The protracted saga concerning the future of BT Openreach seems to have come to an anti-climax with BT agreeing Ofcom’s ambiguous ‘legal separation’ solution.
The paradoxical situation of broadband suppliers such as Sky and TalkTalk relying on their main competitor to maintain their network has always been problematic. As the former state monopoly BT owns most of the fixed-line infrastructure in the UK, with Virgin Media its only national competitor, and it leases that capacity via the sub-brand Openreach.
Openreach customers have regularly complained they feel they get an inferior service to that provided to BT itself when it comes to network maintenance, customer service, etc. BT, of course, has always denied this is the case but you don’t need to be the most rabid conspiracy theorist to believe Openreach might feel less urgency towards non-BT customers.
As the UK telecoms regulator Ofcom has faced constant calls to prise Openreach from BT’s claw-like grip and make it a 100% independent company. BT is not keen on that idea and Ofcom has generally tried to steer some kind of middle course involving increments of partial separation.
Last summer Ofcom ruled that Openreach has to become an independent legal entity from BT and BT has tip-toed towards that ever since – apparently trying to see how little separation it can get away with. Ofcom tired of this toward the end of last year and threatened to deliver BT into the merciless clutches of the EU if it didn’t start taking this stuff a bit more seriously.
Even then BT danced around the issue, making a big deal out of the appointment of some supposedly independent Openreach non-executive board members, but Ofcom wasn’t impressed and stressed every box in its legal separation checklist needed to be ticked. Today’s announcement essentially signifies that BT has decided to stop messing around and finally do what Ofcom told it to do eight months ago.
“This is a significant day for phone and broadband users,” said Ofcom boss Sharon White. “The new Openreach will be built to serve all its customers equally, working truly independently and taking investment decisions on behalf of the whole industry – not just BT.
“We welcome BT’s decision to make these reforms, which means they can be implemented much more quickly. We will carefully monitor how the new Openreach performs, while continuing our work to improve the quality of service offered by all telecoms companies.”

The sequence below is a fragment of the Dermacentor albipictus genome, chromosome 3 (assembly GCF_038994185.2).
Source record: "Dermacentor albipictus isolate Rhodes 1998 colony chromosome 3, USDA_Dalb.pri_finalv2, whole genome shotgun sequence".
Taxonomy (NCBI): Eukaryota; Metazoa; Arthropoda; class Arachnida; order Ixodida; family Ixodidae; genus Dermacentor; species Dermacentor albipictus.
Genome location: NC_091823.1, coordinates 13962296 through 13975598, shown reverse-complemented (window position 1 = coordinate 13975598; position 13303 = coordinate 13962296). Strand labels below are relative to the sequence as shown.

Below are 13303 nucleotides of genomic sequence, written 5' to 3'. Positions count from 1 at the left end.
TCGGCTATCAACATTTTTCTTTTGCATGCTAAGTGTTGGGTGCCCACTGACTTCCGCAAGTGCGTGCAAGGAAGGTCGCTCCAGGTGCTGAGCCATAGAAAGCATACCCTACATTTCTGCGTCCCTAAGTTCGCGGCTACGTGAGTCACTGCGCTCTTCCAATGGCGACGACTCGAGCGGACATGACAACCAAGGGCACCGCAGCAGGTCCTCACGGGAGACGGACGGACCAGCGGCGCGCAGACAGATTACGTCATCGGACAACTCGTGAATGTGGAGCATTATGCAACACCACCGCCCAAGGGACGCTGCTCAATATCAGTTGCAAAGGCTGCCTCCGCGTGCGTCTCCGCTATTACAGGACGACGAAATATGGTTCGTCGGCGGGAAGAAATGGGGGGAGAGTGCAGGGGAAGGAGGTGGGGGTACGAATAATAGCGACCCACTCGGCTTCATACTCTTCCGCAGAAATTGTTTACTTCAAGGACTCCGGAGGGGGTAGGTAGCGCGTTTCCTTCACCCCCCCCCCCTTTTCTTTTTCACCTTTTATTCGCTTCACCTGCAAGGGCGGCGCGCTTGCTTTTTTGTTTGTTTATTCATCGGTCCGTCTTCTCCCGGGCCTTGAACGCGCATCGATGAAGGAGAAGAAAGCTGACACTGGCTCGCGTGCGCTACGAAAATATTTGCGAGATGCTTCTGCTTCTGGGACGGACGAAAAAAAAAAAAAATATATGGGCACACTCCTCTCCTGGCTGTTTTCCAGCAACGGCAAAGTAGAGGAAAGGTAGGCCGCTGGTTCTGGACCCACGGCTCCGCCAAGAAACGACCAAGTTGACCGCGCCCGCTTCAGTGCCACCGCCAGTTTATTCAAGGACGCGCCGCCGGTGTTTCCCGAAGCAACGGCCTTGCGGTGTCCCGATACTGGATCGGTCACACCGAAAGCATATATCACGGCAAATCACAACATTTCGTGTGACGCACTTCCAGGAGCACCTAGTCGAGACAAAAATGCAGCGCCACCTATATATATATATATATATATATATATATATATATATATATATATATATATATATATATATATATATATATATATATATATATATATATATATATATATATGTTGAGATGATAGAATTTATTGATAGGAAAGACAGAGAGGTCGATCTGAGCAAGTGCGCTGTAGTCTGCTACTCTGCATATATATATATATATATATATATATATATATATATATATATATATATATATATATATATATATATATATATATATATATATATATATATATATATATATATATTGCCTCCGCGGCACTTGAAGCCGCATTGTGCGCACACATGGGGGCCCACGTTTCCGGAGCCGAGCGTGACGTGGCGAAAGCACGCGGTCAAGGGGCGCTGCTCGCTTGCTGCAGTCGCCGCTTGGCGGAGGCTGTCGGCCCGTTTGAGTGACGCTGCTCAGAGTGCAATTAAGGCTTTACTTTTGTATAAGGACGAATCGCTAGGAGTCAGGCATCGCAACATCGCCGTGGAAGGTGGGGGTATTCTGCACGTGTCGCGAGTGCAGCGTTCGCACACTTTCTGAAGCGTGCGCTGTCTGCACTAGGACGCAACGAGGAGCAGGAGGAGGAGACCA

“I believe this agreement will serve the long-term interests of millions of UK households, businesses and service providers that rely on our infrastructure,” said BT CEO Gavin Hasselhoff Patterson. “It will also end a period of uncertainty for our people and support further investment in the UK’s digital infrastructure.
“This has been a long and challenging review where we have been balancing a number of competing interests. We have listened to criticism of our business and as a result are willing to make fundamental changes to the way Openreach will work in the future.”
What isn’t resolved it the question of how it’s possible for Openreach to be truly independent of BT when it’s still owned by it and when its board is appointed by BT. On the flip side this does mean that Openreach will be under more scrutiny than ever and will need to be seen to be squeaky clean when it comes to how it treats all its customers.
Despite this not being the full separation it had long campaigned for, Sky was surprisingly OK with the move. “This is a welcome step that we have long called for on behalf of our customers,” said a Sky spokesperson. “A more independent Openreach is a step towards delivering better service to customers and the investment that the UK needs. It’s important that today’s agreement is now implemented by BT in good faith and without delay.”
Several other UK broadband players also offered reaction but, on the whole, their comments were so flagrantly self-serving we won’t insult you by copying and pasting them. Among the neutral commentators Kester Mann of CCS Insight reckons it’s a good outcome. “BT’s rivals, notably Sky and TalkTalk, will publically claim that the regulator should have gone further by enforcing a full structural separation,” he said. “However, this option was always the most radical and controversial the regulator could have taken. In private they should be more than satisfied with the changes Ofcom has pushed through.”
Richard Neudegg at uSwitch agrees that everyone should just give the moaning a rest now. “The industry should now draw a line under the debate on the structure of Openreach, and focus on actually delivering the better service everyone wants to see,” he said. “Most consumers won’t be bothered whether or not ‘a BT Group business’ is written on the side of Openreach vans, what matters is the UK’s digital infrastructure actually getting better in practice.”
For anyone struggling with severe insomnia, and only if all other alternatives have failed, you can read the full document detailing what BT has signed up for here. While it is a fudge, so long as BT is held to account for any transgressions of the new agreement it should deliver the desired outcome Openreach customers always claimed to want. Which is presumably why they’re being gracious about it, for now.
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